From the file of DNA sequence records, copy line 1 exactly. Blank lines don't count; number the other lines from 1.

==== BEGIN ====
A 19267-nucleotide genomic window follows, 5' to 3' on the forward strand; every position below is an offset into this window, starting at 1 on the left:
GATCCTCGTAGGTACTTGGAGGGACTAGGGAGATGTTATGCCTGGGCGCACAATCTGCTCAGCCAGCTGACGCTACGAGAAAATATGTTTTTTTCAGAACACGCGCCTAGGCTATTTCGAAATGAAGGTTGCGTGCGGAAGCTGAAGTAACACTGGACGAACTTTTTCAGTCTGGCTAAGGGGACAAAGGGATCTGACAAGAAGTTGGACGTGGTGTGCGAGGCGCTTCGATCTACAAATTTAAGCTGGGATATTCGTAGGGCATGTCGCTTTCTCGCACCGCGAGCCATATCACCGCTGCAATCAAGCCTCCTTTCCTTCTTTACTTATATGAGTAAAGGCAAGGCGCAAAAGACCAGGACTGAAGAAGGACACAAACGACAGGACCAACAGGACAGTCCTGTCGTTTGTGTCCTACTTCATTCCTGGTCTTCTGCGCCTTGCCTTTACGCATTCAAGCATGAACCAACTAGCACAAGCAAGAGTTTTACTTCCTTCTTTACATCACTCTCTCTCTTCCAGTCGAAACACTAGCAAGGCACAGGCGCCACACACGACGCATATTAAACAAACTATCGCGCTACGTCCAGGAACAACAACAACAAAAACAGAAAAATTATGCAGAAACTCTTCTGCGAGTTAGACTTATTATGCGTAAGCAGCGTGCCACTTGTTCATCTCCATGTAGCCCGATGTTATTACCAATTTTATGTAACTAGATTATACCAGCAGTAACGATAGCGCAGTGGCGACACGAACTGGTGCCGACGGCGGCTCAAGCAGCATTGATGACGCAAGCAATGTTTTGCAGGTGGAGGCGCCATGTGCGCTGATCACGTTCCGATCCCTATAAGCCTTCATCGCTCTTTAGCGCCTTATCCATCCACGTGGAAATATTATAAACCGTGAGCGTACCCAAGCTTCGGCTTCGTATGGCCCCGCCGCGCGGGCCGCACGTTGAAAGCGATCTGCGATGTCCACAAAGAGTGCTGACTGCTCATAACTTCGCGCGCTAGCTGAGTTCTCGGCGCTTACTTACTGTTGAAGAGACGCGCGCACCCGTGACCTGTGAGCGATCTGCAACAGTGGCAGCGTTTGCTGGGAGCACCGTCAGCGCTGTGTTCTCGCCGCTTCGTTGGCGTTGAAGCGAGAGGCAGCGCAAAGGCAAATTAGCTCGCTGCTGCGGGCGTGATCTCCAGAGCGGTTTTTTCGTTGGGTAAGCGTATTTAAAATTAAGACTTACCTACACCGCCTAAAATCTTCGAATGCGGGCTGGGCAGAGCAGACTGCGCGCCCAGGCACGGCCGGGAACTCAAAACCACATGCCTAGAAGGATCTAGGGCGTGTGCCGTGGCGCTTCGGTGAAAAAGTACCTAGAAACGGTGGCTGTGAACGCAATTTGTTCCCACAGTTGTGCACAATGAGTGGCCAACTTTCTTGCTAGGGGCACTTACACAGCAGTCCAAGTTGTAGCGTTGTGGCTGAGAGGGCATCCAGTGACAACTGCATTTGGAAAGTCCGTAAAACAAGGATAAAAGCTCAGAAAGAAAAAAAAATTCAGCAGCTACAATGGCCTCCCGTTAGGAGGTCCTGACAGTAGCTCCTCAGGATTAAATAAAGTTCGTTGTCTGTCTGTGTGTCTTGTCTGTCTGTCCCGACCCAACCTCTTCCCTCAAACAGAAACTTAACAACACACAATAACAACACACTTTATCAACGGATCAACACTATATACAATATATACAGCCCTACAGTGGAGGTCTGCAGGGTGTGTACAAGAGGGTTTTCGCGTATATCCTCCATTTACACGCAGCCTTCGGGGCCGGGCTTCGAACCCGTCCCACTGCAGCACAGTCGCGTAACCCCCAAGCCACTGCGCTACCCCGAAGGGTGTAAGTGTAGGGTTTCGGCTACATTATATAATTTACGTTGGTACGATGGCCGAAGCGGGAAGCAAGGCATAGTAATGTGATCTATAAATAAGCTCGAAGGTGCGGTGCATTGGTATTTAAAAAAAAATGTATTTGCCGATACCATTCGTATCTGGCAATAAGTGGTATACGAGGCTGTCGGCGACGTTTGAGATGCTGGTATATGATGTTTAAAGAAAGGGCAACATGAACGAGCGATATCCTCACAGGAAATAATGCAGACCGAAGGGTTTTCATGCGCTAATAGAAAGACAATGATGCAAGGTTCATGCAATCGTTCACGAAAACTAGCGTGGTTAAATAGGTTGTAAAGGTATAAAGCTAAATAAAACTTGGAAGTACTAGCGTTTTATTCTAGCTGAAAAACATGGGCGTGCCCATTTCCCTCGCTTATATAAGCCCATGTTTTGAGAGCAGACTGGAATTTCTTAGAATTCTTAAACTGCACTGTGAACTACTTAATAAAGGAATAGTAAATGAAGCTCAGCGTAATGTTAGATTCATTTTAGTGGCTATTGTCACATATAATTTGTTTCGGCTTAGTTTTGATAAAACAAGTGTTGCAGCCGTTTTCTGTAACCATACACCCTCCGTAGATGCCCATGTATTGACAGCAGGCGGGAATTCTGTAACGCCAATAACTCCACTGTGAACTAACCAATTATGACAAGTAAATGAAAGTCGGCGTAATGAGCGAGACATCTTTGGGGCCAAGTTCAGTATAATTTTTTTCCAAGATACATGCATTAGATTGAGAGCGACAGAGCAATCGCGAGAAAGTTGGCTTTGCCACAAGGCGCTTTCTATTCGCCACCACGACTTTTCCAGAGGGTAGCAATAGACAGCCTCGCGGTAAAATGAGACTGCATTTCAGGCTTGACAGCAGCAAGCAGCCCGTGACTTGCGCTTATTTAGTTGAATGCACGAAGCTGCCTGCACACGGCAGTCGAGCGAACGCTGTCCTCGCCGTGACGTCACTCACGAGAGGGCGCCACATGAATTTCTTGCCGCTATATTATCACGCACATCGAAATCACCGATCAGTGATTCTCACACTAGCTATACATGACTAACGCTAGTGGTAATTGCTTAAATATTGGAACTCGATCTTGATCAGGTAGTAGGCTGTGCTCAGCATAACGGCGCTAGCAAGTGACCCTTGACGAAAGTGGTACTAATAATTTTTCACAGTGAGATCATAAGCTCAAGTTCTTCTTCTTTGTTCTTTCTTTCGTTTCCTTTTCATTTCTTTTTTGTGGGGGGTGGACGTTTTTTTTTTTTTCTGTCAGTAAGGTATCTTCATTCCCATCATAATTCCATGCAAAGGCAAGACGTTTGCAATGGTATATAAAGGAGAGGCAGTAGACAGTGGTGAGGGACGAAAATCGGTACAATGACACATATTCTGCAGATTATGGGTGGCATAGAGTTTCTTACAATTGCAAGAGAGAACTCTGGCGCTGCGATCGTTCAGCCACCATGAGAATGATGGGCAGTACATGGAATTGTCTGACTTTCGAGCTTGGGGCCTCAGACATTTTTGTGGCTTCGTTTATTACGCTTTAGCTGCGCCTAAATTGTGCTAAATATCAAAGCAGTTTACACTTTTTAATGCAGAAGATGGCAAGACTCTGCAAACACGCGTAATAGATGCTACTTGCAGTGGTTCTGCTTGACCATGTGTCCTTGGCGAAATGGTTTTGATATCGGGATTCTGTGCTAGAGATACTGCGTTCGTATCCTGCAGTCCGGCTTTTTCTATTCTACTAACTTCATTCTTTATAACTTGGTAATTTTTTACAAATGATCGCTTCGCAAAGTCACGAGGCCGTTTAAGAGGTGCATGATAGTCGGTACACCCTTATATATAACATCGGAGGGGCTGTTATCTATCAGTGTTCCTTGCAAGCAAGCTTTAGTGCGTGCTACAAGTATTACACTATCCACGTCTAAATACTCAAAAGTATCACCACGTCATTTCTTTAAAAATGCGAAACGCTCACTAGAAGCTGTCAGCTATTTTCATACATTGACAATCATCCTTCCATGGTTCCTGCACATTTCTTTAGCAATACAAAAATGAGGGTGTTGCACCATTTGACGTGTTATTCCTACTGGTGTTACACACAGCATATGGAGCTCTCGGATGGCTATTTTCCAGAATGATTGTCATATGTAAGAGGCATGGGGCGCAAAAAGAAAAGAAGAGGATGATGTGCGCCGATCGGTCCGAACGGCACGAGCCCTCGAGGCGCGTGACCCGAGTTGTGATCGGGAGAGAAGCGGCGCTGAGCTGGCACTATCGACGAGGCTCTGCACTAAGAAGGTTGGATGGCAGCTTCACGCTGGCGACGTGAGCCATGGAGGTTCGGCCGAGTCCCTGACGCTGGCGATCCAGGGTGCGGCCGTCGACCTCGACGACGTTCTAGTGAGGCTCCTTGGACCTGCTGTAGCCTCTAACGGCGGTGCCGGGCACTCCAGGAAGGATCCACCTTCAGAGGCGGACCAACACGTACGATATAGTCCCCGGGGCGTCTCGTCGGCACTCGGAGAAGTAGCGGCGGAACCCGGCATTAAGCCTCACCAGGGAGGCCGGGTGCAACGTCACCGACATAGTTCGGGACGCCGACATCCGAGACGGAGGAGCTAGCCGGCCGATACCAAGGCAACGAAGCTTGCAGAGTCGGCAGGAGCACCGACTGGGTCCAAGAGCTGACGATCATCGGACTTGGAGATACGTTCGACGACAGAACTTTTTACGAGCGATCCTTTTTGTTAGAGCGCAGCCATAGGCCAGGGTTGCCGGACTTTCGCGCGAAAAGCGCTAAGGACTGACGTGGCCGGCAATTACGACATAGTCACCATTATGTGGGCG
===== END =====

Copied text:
A 19267-nucleotide genomic window follows, 5' to 3' on the forward strand; every position below is an offset into this window, starting at 1 on the left: